Before she went hunting for the first time, Crystal Egli practiced walking around with a replica rifle, feeling its heft while “on the verge of tears.” Egli had discovered the appeal of hunting — but had serious qualms about holding a rifle due to a lifelong fear of guns.
“Why don’t I hunt?” the 35-year-old Coloradoan asked herself. “That’s a great source of organic, free-range, grass-fed meat. What’s stopping me? The answer was firearms.”
With the help of friends and mentors, Egli became more comfortable handling a rifle and found she was a good shot. When she bagged a deer for the first time, she took a knee over the animal and gave thanks.
“I put my hands on her and talked to her,” she recalled. “I told her she’s beautiful and she’s going to feed my family, and she was going to be the first meat that my daughter eats.”
Egli’s story is one that state wildlife agencies are hoping to replicate. The number of hunters has fallen sharply in recent decades, and data shows that most hunters are older, white men even as the country’s demographics shift. With less money coming in from hunting and fishing licenses and sales taxes, state officials realize that to keep their conservation and wildlife agencies afloat they must recruit hunters for whom the activity is not a passed-down tradition.
States have begun targeting new groups to fill the ranks of hunters: foodies, city-dwellers, young adults and women. Rather than counting on family heritage and cultural ties to carry the hunting message, they’re preaching the gospel of ethically sourced food, healthy protein and respect for wildlife.
Taniya Bethke, who coordinates recruitment and retention efforts for the South Dakota Game, Fish and Parks Department, said she has experience with the cultural challenges.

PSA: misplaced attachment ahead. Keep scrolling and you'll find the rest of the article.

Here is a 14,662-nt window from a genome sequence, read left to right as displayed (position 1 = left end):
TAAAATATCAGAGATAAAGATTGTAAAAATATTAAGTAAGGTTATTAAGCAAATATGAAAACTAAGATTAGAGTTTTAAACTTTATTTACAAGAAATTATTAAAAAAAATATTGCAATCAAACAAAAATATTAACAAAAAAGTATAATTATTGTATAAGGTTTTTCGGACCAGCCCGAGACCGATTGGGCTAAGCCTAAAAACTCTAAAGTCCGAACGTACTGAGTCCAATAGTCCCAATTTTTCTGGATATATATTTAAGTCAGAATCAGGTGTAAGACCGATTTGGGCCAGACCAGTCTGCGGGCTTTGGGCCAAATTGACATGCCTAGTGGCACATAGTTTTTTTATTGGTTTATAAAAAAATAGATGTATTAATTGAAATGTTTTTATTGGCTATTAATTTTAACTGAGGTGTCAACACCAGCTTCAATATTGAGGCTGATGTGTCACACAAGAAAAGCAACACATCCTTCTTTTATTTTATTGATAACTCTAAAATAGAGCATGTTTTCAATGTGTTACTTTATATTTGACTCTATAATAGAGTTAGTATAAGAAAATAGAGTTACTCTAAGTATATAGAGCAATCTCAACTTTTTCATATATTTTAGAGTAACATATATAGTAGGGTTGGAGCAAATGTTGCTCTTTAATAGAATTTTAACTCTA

“There’s this dichotomy between the hippies with tie-dye T-shirts and these stereotypical rednecks wearing doe urine and camouflage,” she said. “I didn’t fit into either one of those communities.”
Bethke, who took up hunting as an adult, said it wasn’t until she found a group of “hipnecks” — rural young adults who shared a commitment to sustainable food — that she felt comfortable trying it.
“I’ve always wrestled with if I can intentionally end the life of another living thing,” she said, “but I did not want to be a hypocrite and let somebody else kill animals and just eat the meat.”
Bethke has incorporated those lessons into the agency’s efforts to recruit more people like her. That includes putting more diverse faces on the state’s promotional materials, while visiting colleges, breweries and farmers markets to sign people up for training classes.
A new state program, Harvest South Dakota, teaches adults to hunt, process and cook game. The state also offers outdoors programs targeted toward women. Last year it began selling a $5 apprentice license (regular licenses are $40) to get novices into the field. Nearly 5,000 people bought them. And the state has a digital app to help hunters connect with mentors to answer questions such as where to find land to hunt, what calls or decoys to use and how to process the meat.